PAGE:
To see this prologue out of a context relative to the “horror film” stigma is to see a director thoroughly engaging with the immediacy of his characters; to acknowledge them here, in a movie that at its core is basically just another story of creepy creatures hiding in the shadows, is to find oneself participating in the conventions of a genre with a new sense of enthusiasm. Because their humanity is relatable beyond physical presence, the audience is genuinely inquisitive about their plights. And as the movie descends ever-so-gradually into a plot that will push them to the brink of a living nightmare, the depth of our interest says just as much about our ability to remain objective as it does about the movie’s own narrative skill. Seldom do movies of this nature ever take the time to evoke a sense of realism in the details, and then ground them in the faces of plausible and sympathetic identities.
Then again, “The Descent” already does far more than it is required to anyway. Here is a movie so precise and cautious with its material that every moment, every suggestion or action, becomes an experience that involves us to alarming lengths. This isn’t a horror movie at all, but a human story where horrific things beyond comprehension simply happen to nice people. Utilizing the strategy of gradual conflict building, it recalls the meditative nature of “Alien” while marrying it with the careful mental disintegration of “The Shining.” For a relatively new filmmaker like Marshall, this lends credence to the notion that the future endurance of these kinds of stories may, realistically, become interesting again in the hands of new voices that sit outside of the mainstream studio influence.
The first departure, in a sense, may lie in the decision to cast the film entirely with female leads. One of the unwritten rules of horror movies involves an underlying sexism: if the survivors are not burly or macho men, then they at least got to that point by depending on those types in crossing the juncture. “The Descent” immediately casts off that possibility by, instead, honing in on six female friends at a cabin deep in the woods, all of whom share a certain friendly intimacy. They are thrill-seekers: adventurous sorts who enjoy the extreme sports aspect of nature, and they have all gathered, months after Sarah’s tragic loss, for two reasons: 1) to take her mind off of the grief; and 2) to go exploring in a nearby cave system as a means of strengthening their friendships. They banter, exchange witty remarks, and occasionally observe Sarah’s muted excitement with quiet sympathy. To them, the deaths of her husband and daughter are also like white elephants in the room that need no discussion; to Sarah herself, they inspire a sense of mental wounding, and throughout the movie she catches herself hearing a child’s laugh in the distance, or – more blatantly – getting caught up in a recurring vision of her daughter blowing out birthday candles while surrounded by darkness. That it follows her until the film’s final moments is an affirmation that Marshall cares as much for his players as he does the scares.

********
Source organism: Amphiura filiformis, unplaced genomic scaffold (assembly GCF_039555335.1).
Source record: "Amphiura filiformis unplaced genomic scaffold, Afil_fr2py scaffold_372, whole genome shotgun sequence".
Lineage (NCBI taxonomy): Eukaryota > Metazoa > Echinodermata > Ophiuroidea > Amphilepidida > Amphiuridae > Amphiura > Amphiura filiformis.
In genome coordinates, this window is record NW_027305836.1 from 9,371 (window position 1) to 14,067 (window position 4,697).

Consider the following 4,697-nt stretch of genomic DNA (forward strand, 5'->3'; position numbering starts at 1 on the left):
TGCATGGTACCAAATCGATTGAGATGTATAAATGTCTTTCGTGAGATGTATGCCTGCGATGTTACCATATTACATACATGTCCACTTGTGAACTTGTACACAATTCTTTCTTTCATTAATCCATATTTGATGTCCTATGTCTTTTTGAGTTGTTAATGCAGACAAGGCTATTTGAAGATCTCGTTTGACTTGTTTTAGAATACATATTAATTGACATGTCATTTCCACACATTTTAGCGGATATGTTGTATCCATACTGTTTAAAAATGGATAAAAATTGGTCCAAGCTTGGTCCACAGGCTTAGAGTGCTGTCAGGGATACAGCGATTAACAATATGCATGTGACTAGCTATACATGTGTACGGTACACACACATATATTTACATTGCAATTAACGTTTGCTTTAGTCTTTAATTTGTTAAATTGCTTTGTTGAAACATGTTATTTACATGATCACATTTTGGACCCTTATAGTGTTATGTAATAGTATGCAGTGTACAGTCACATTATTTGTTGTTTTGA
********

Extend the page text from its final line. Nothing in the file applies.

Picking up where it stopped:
Nearly every scene of the movie is saturated in craftsmanship. The establishing shots, all photographed well, evoke a sense of great spaces above ground hiding menacing interiors. The score does not overburden characters with unnecessary thumps or chords in the soundtrack. Details – like the use of a camera with infrared, or the discovery of medieval trinkets in the dark depths – are used as framing devices for later scenarios. Marshall’s screenplay also spends a good deal of time getting to know the six women well before their excursion, and as they begin the trek up the hills and into the cavern system, there is no sense that the movie will disrupt their endeavors through any supernatural means, because the narrative is so deadpan. And yet as their expedition goes awry, the movie refuses to pump up the visual adrenaline until the exact moment it needs to. They meet with dead-ends, get confused by multiple passages, and are nearly crushed to death when rocks start collapsing in on a narrow path that they are crawling through. Not until one of the women hears a clicking noise in the distance and uses her flashlight to catch the sight of some blurred figure in the distance, in fact, is the movie clear about its final intentions. And that’s perfectly acceptable; like the great “Alien,” this is not a movie burdened by the modern sensibility to rush through its material in order to get to the graphic parts.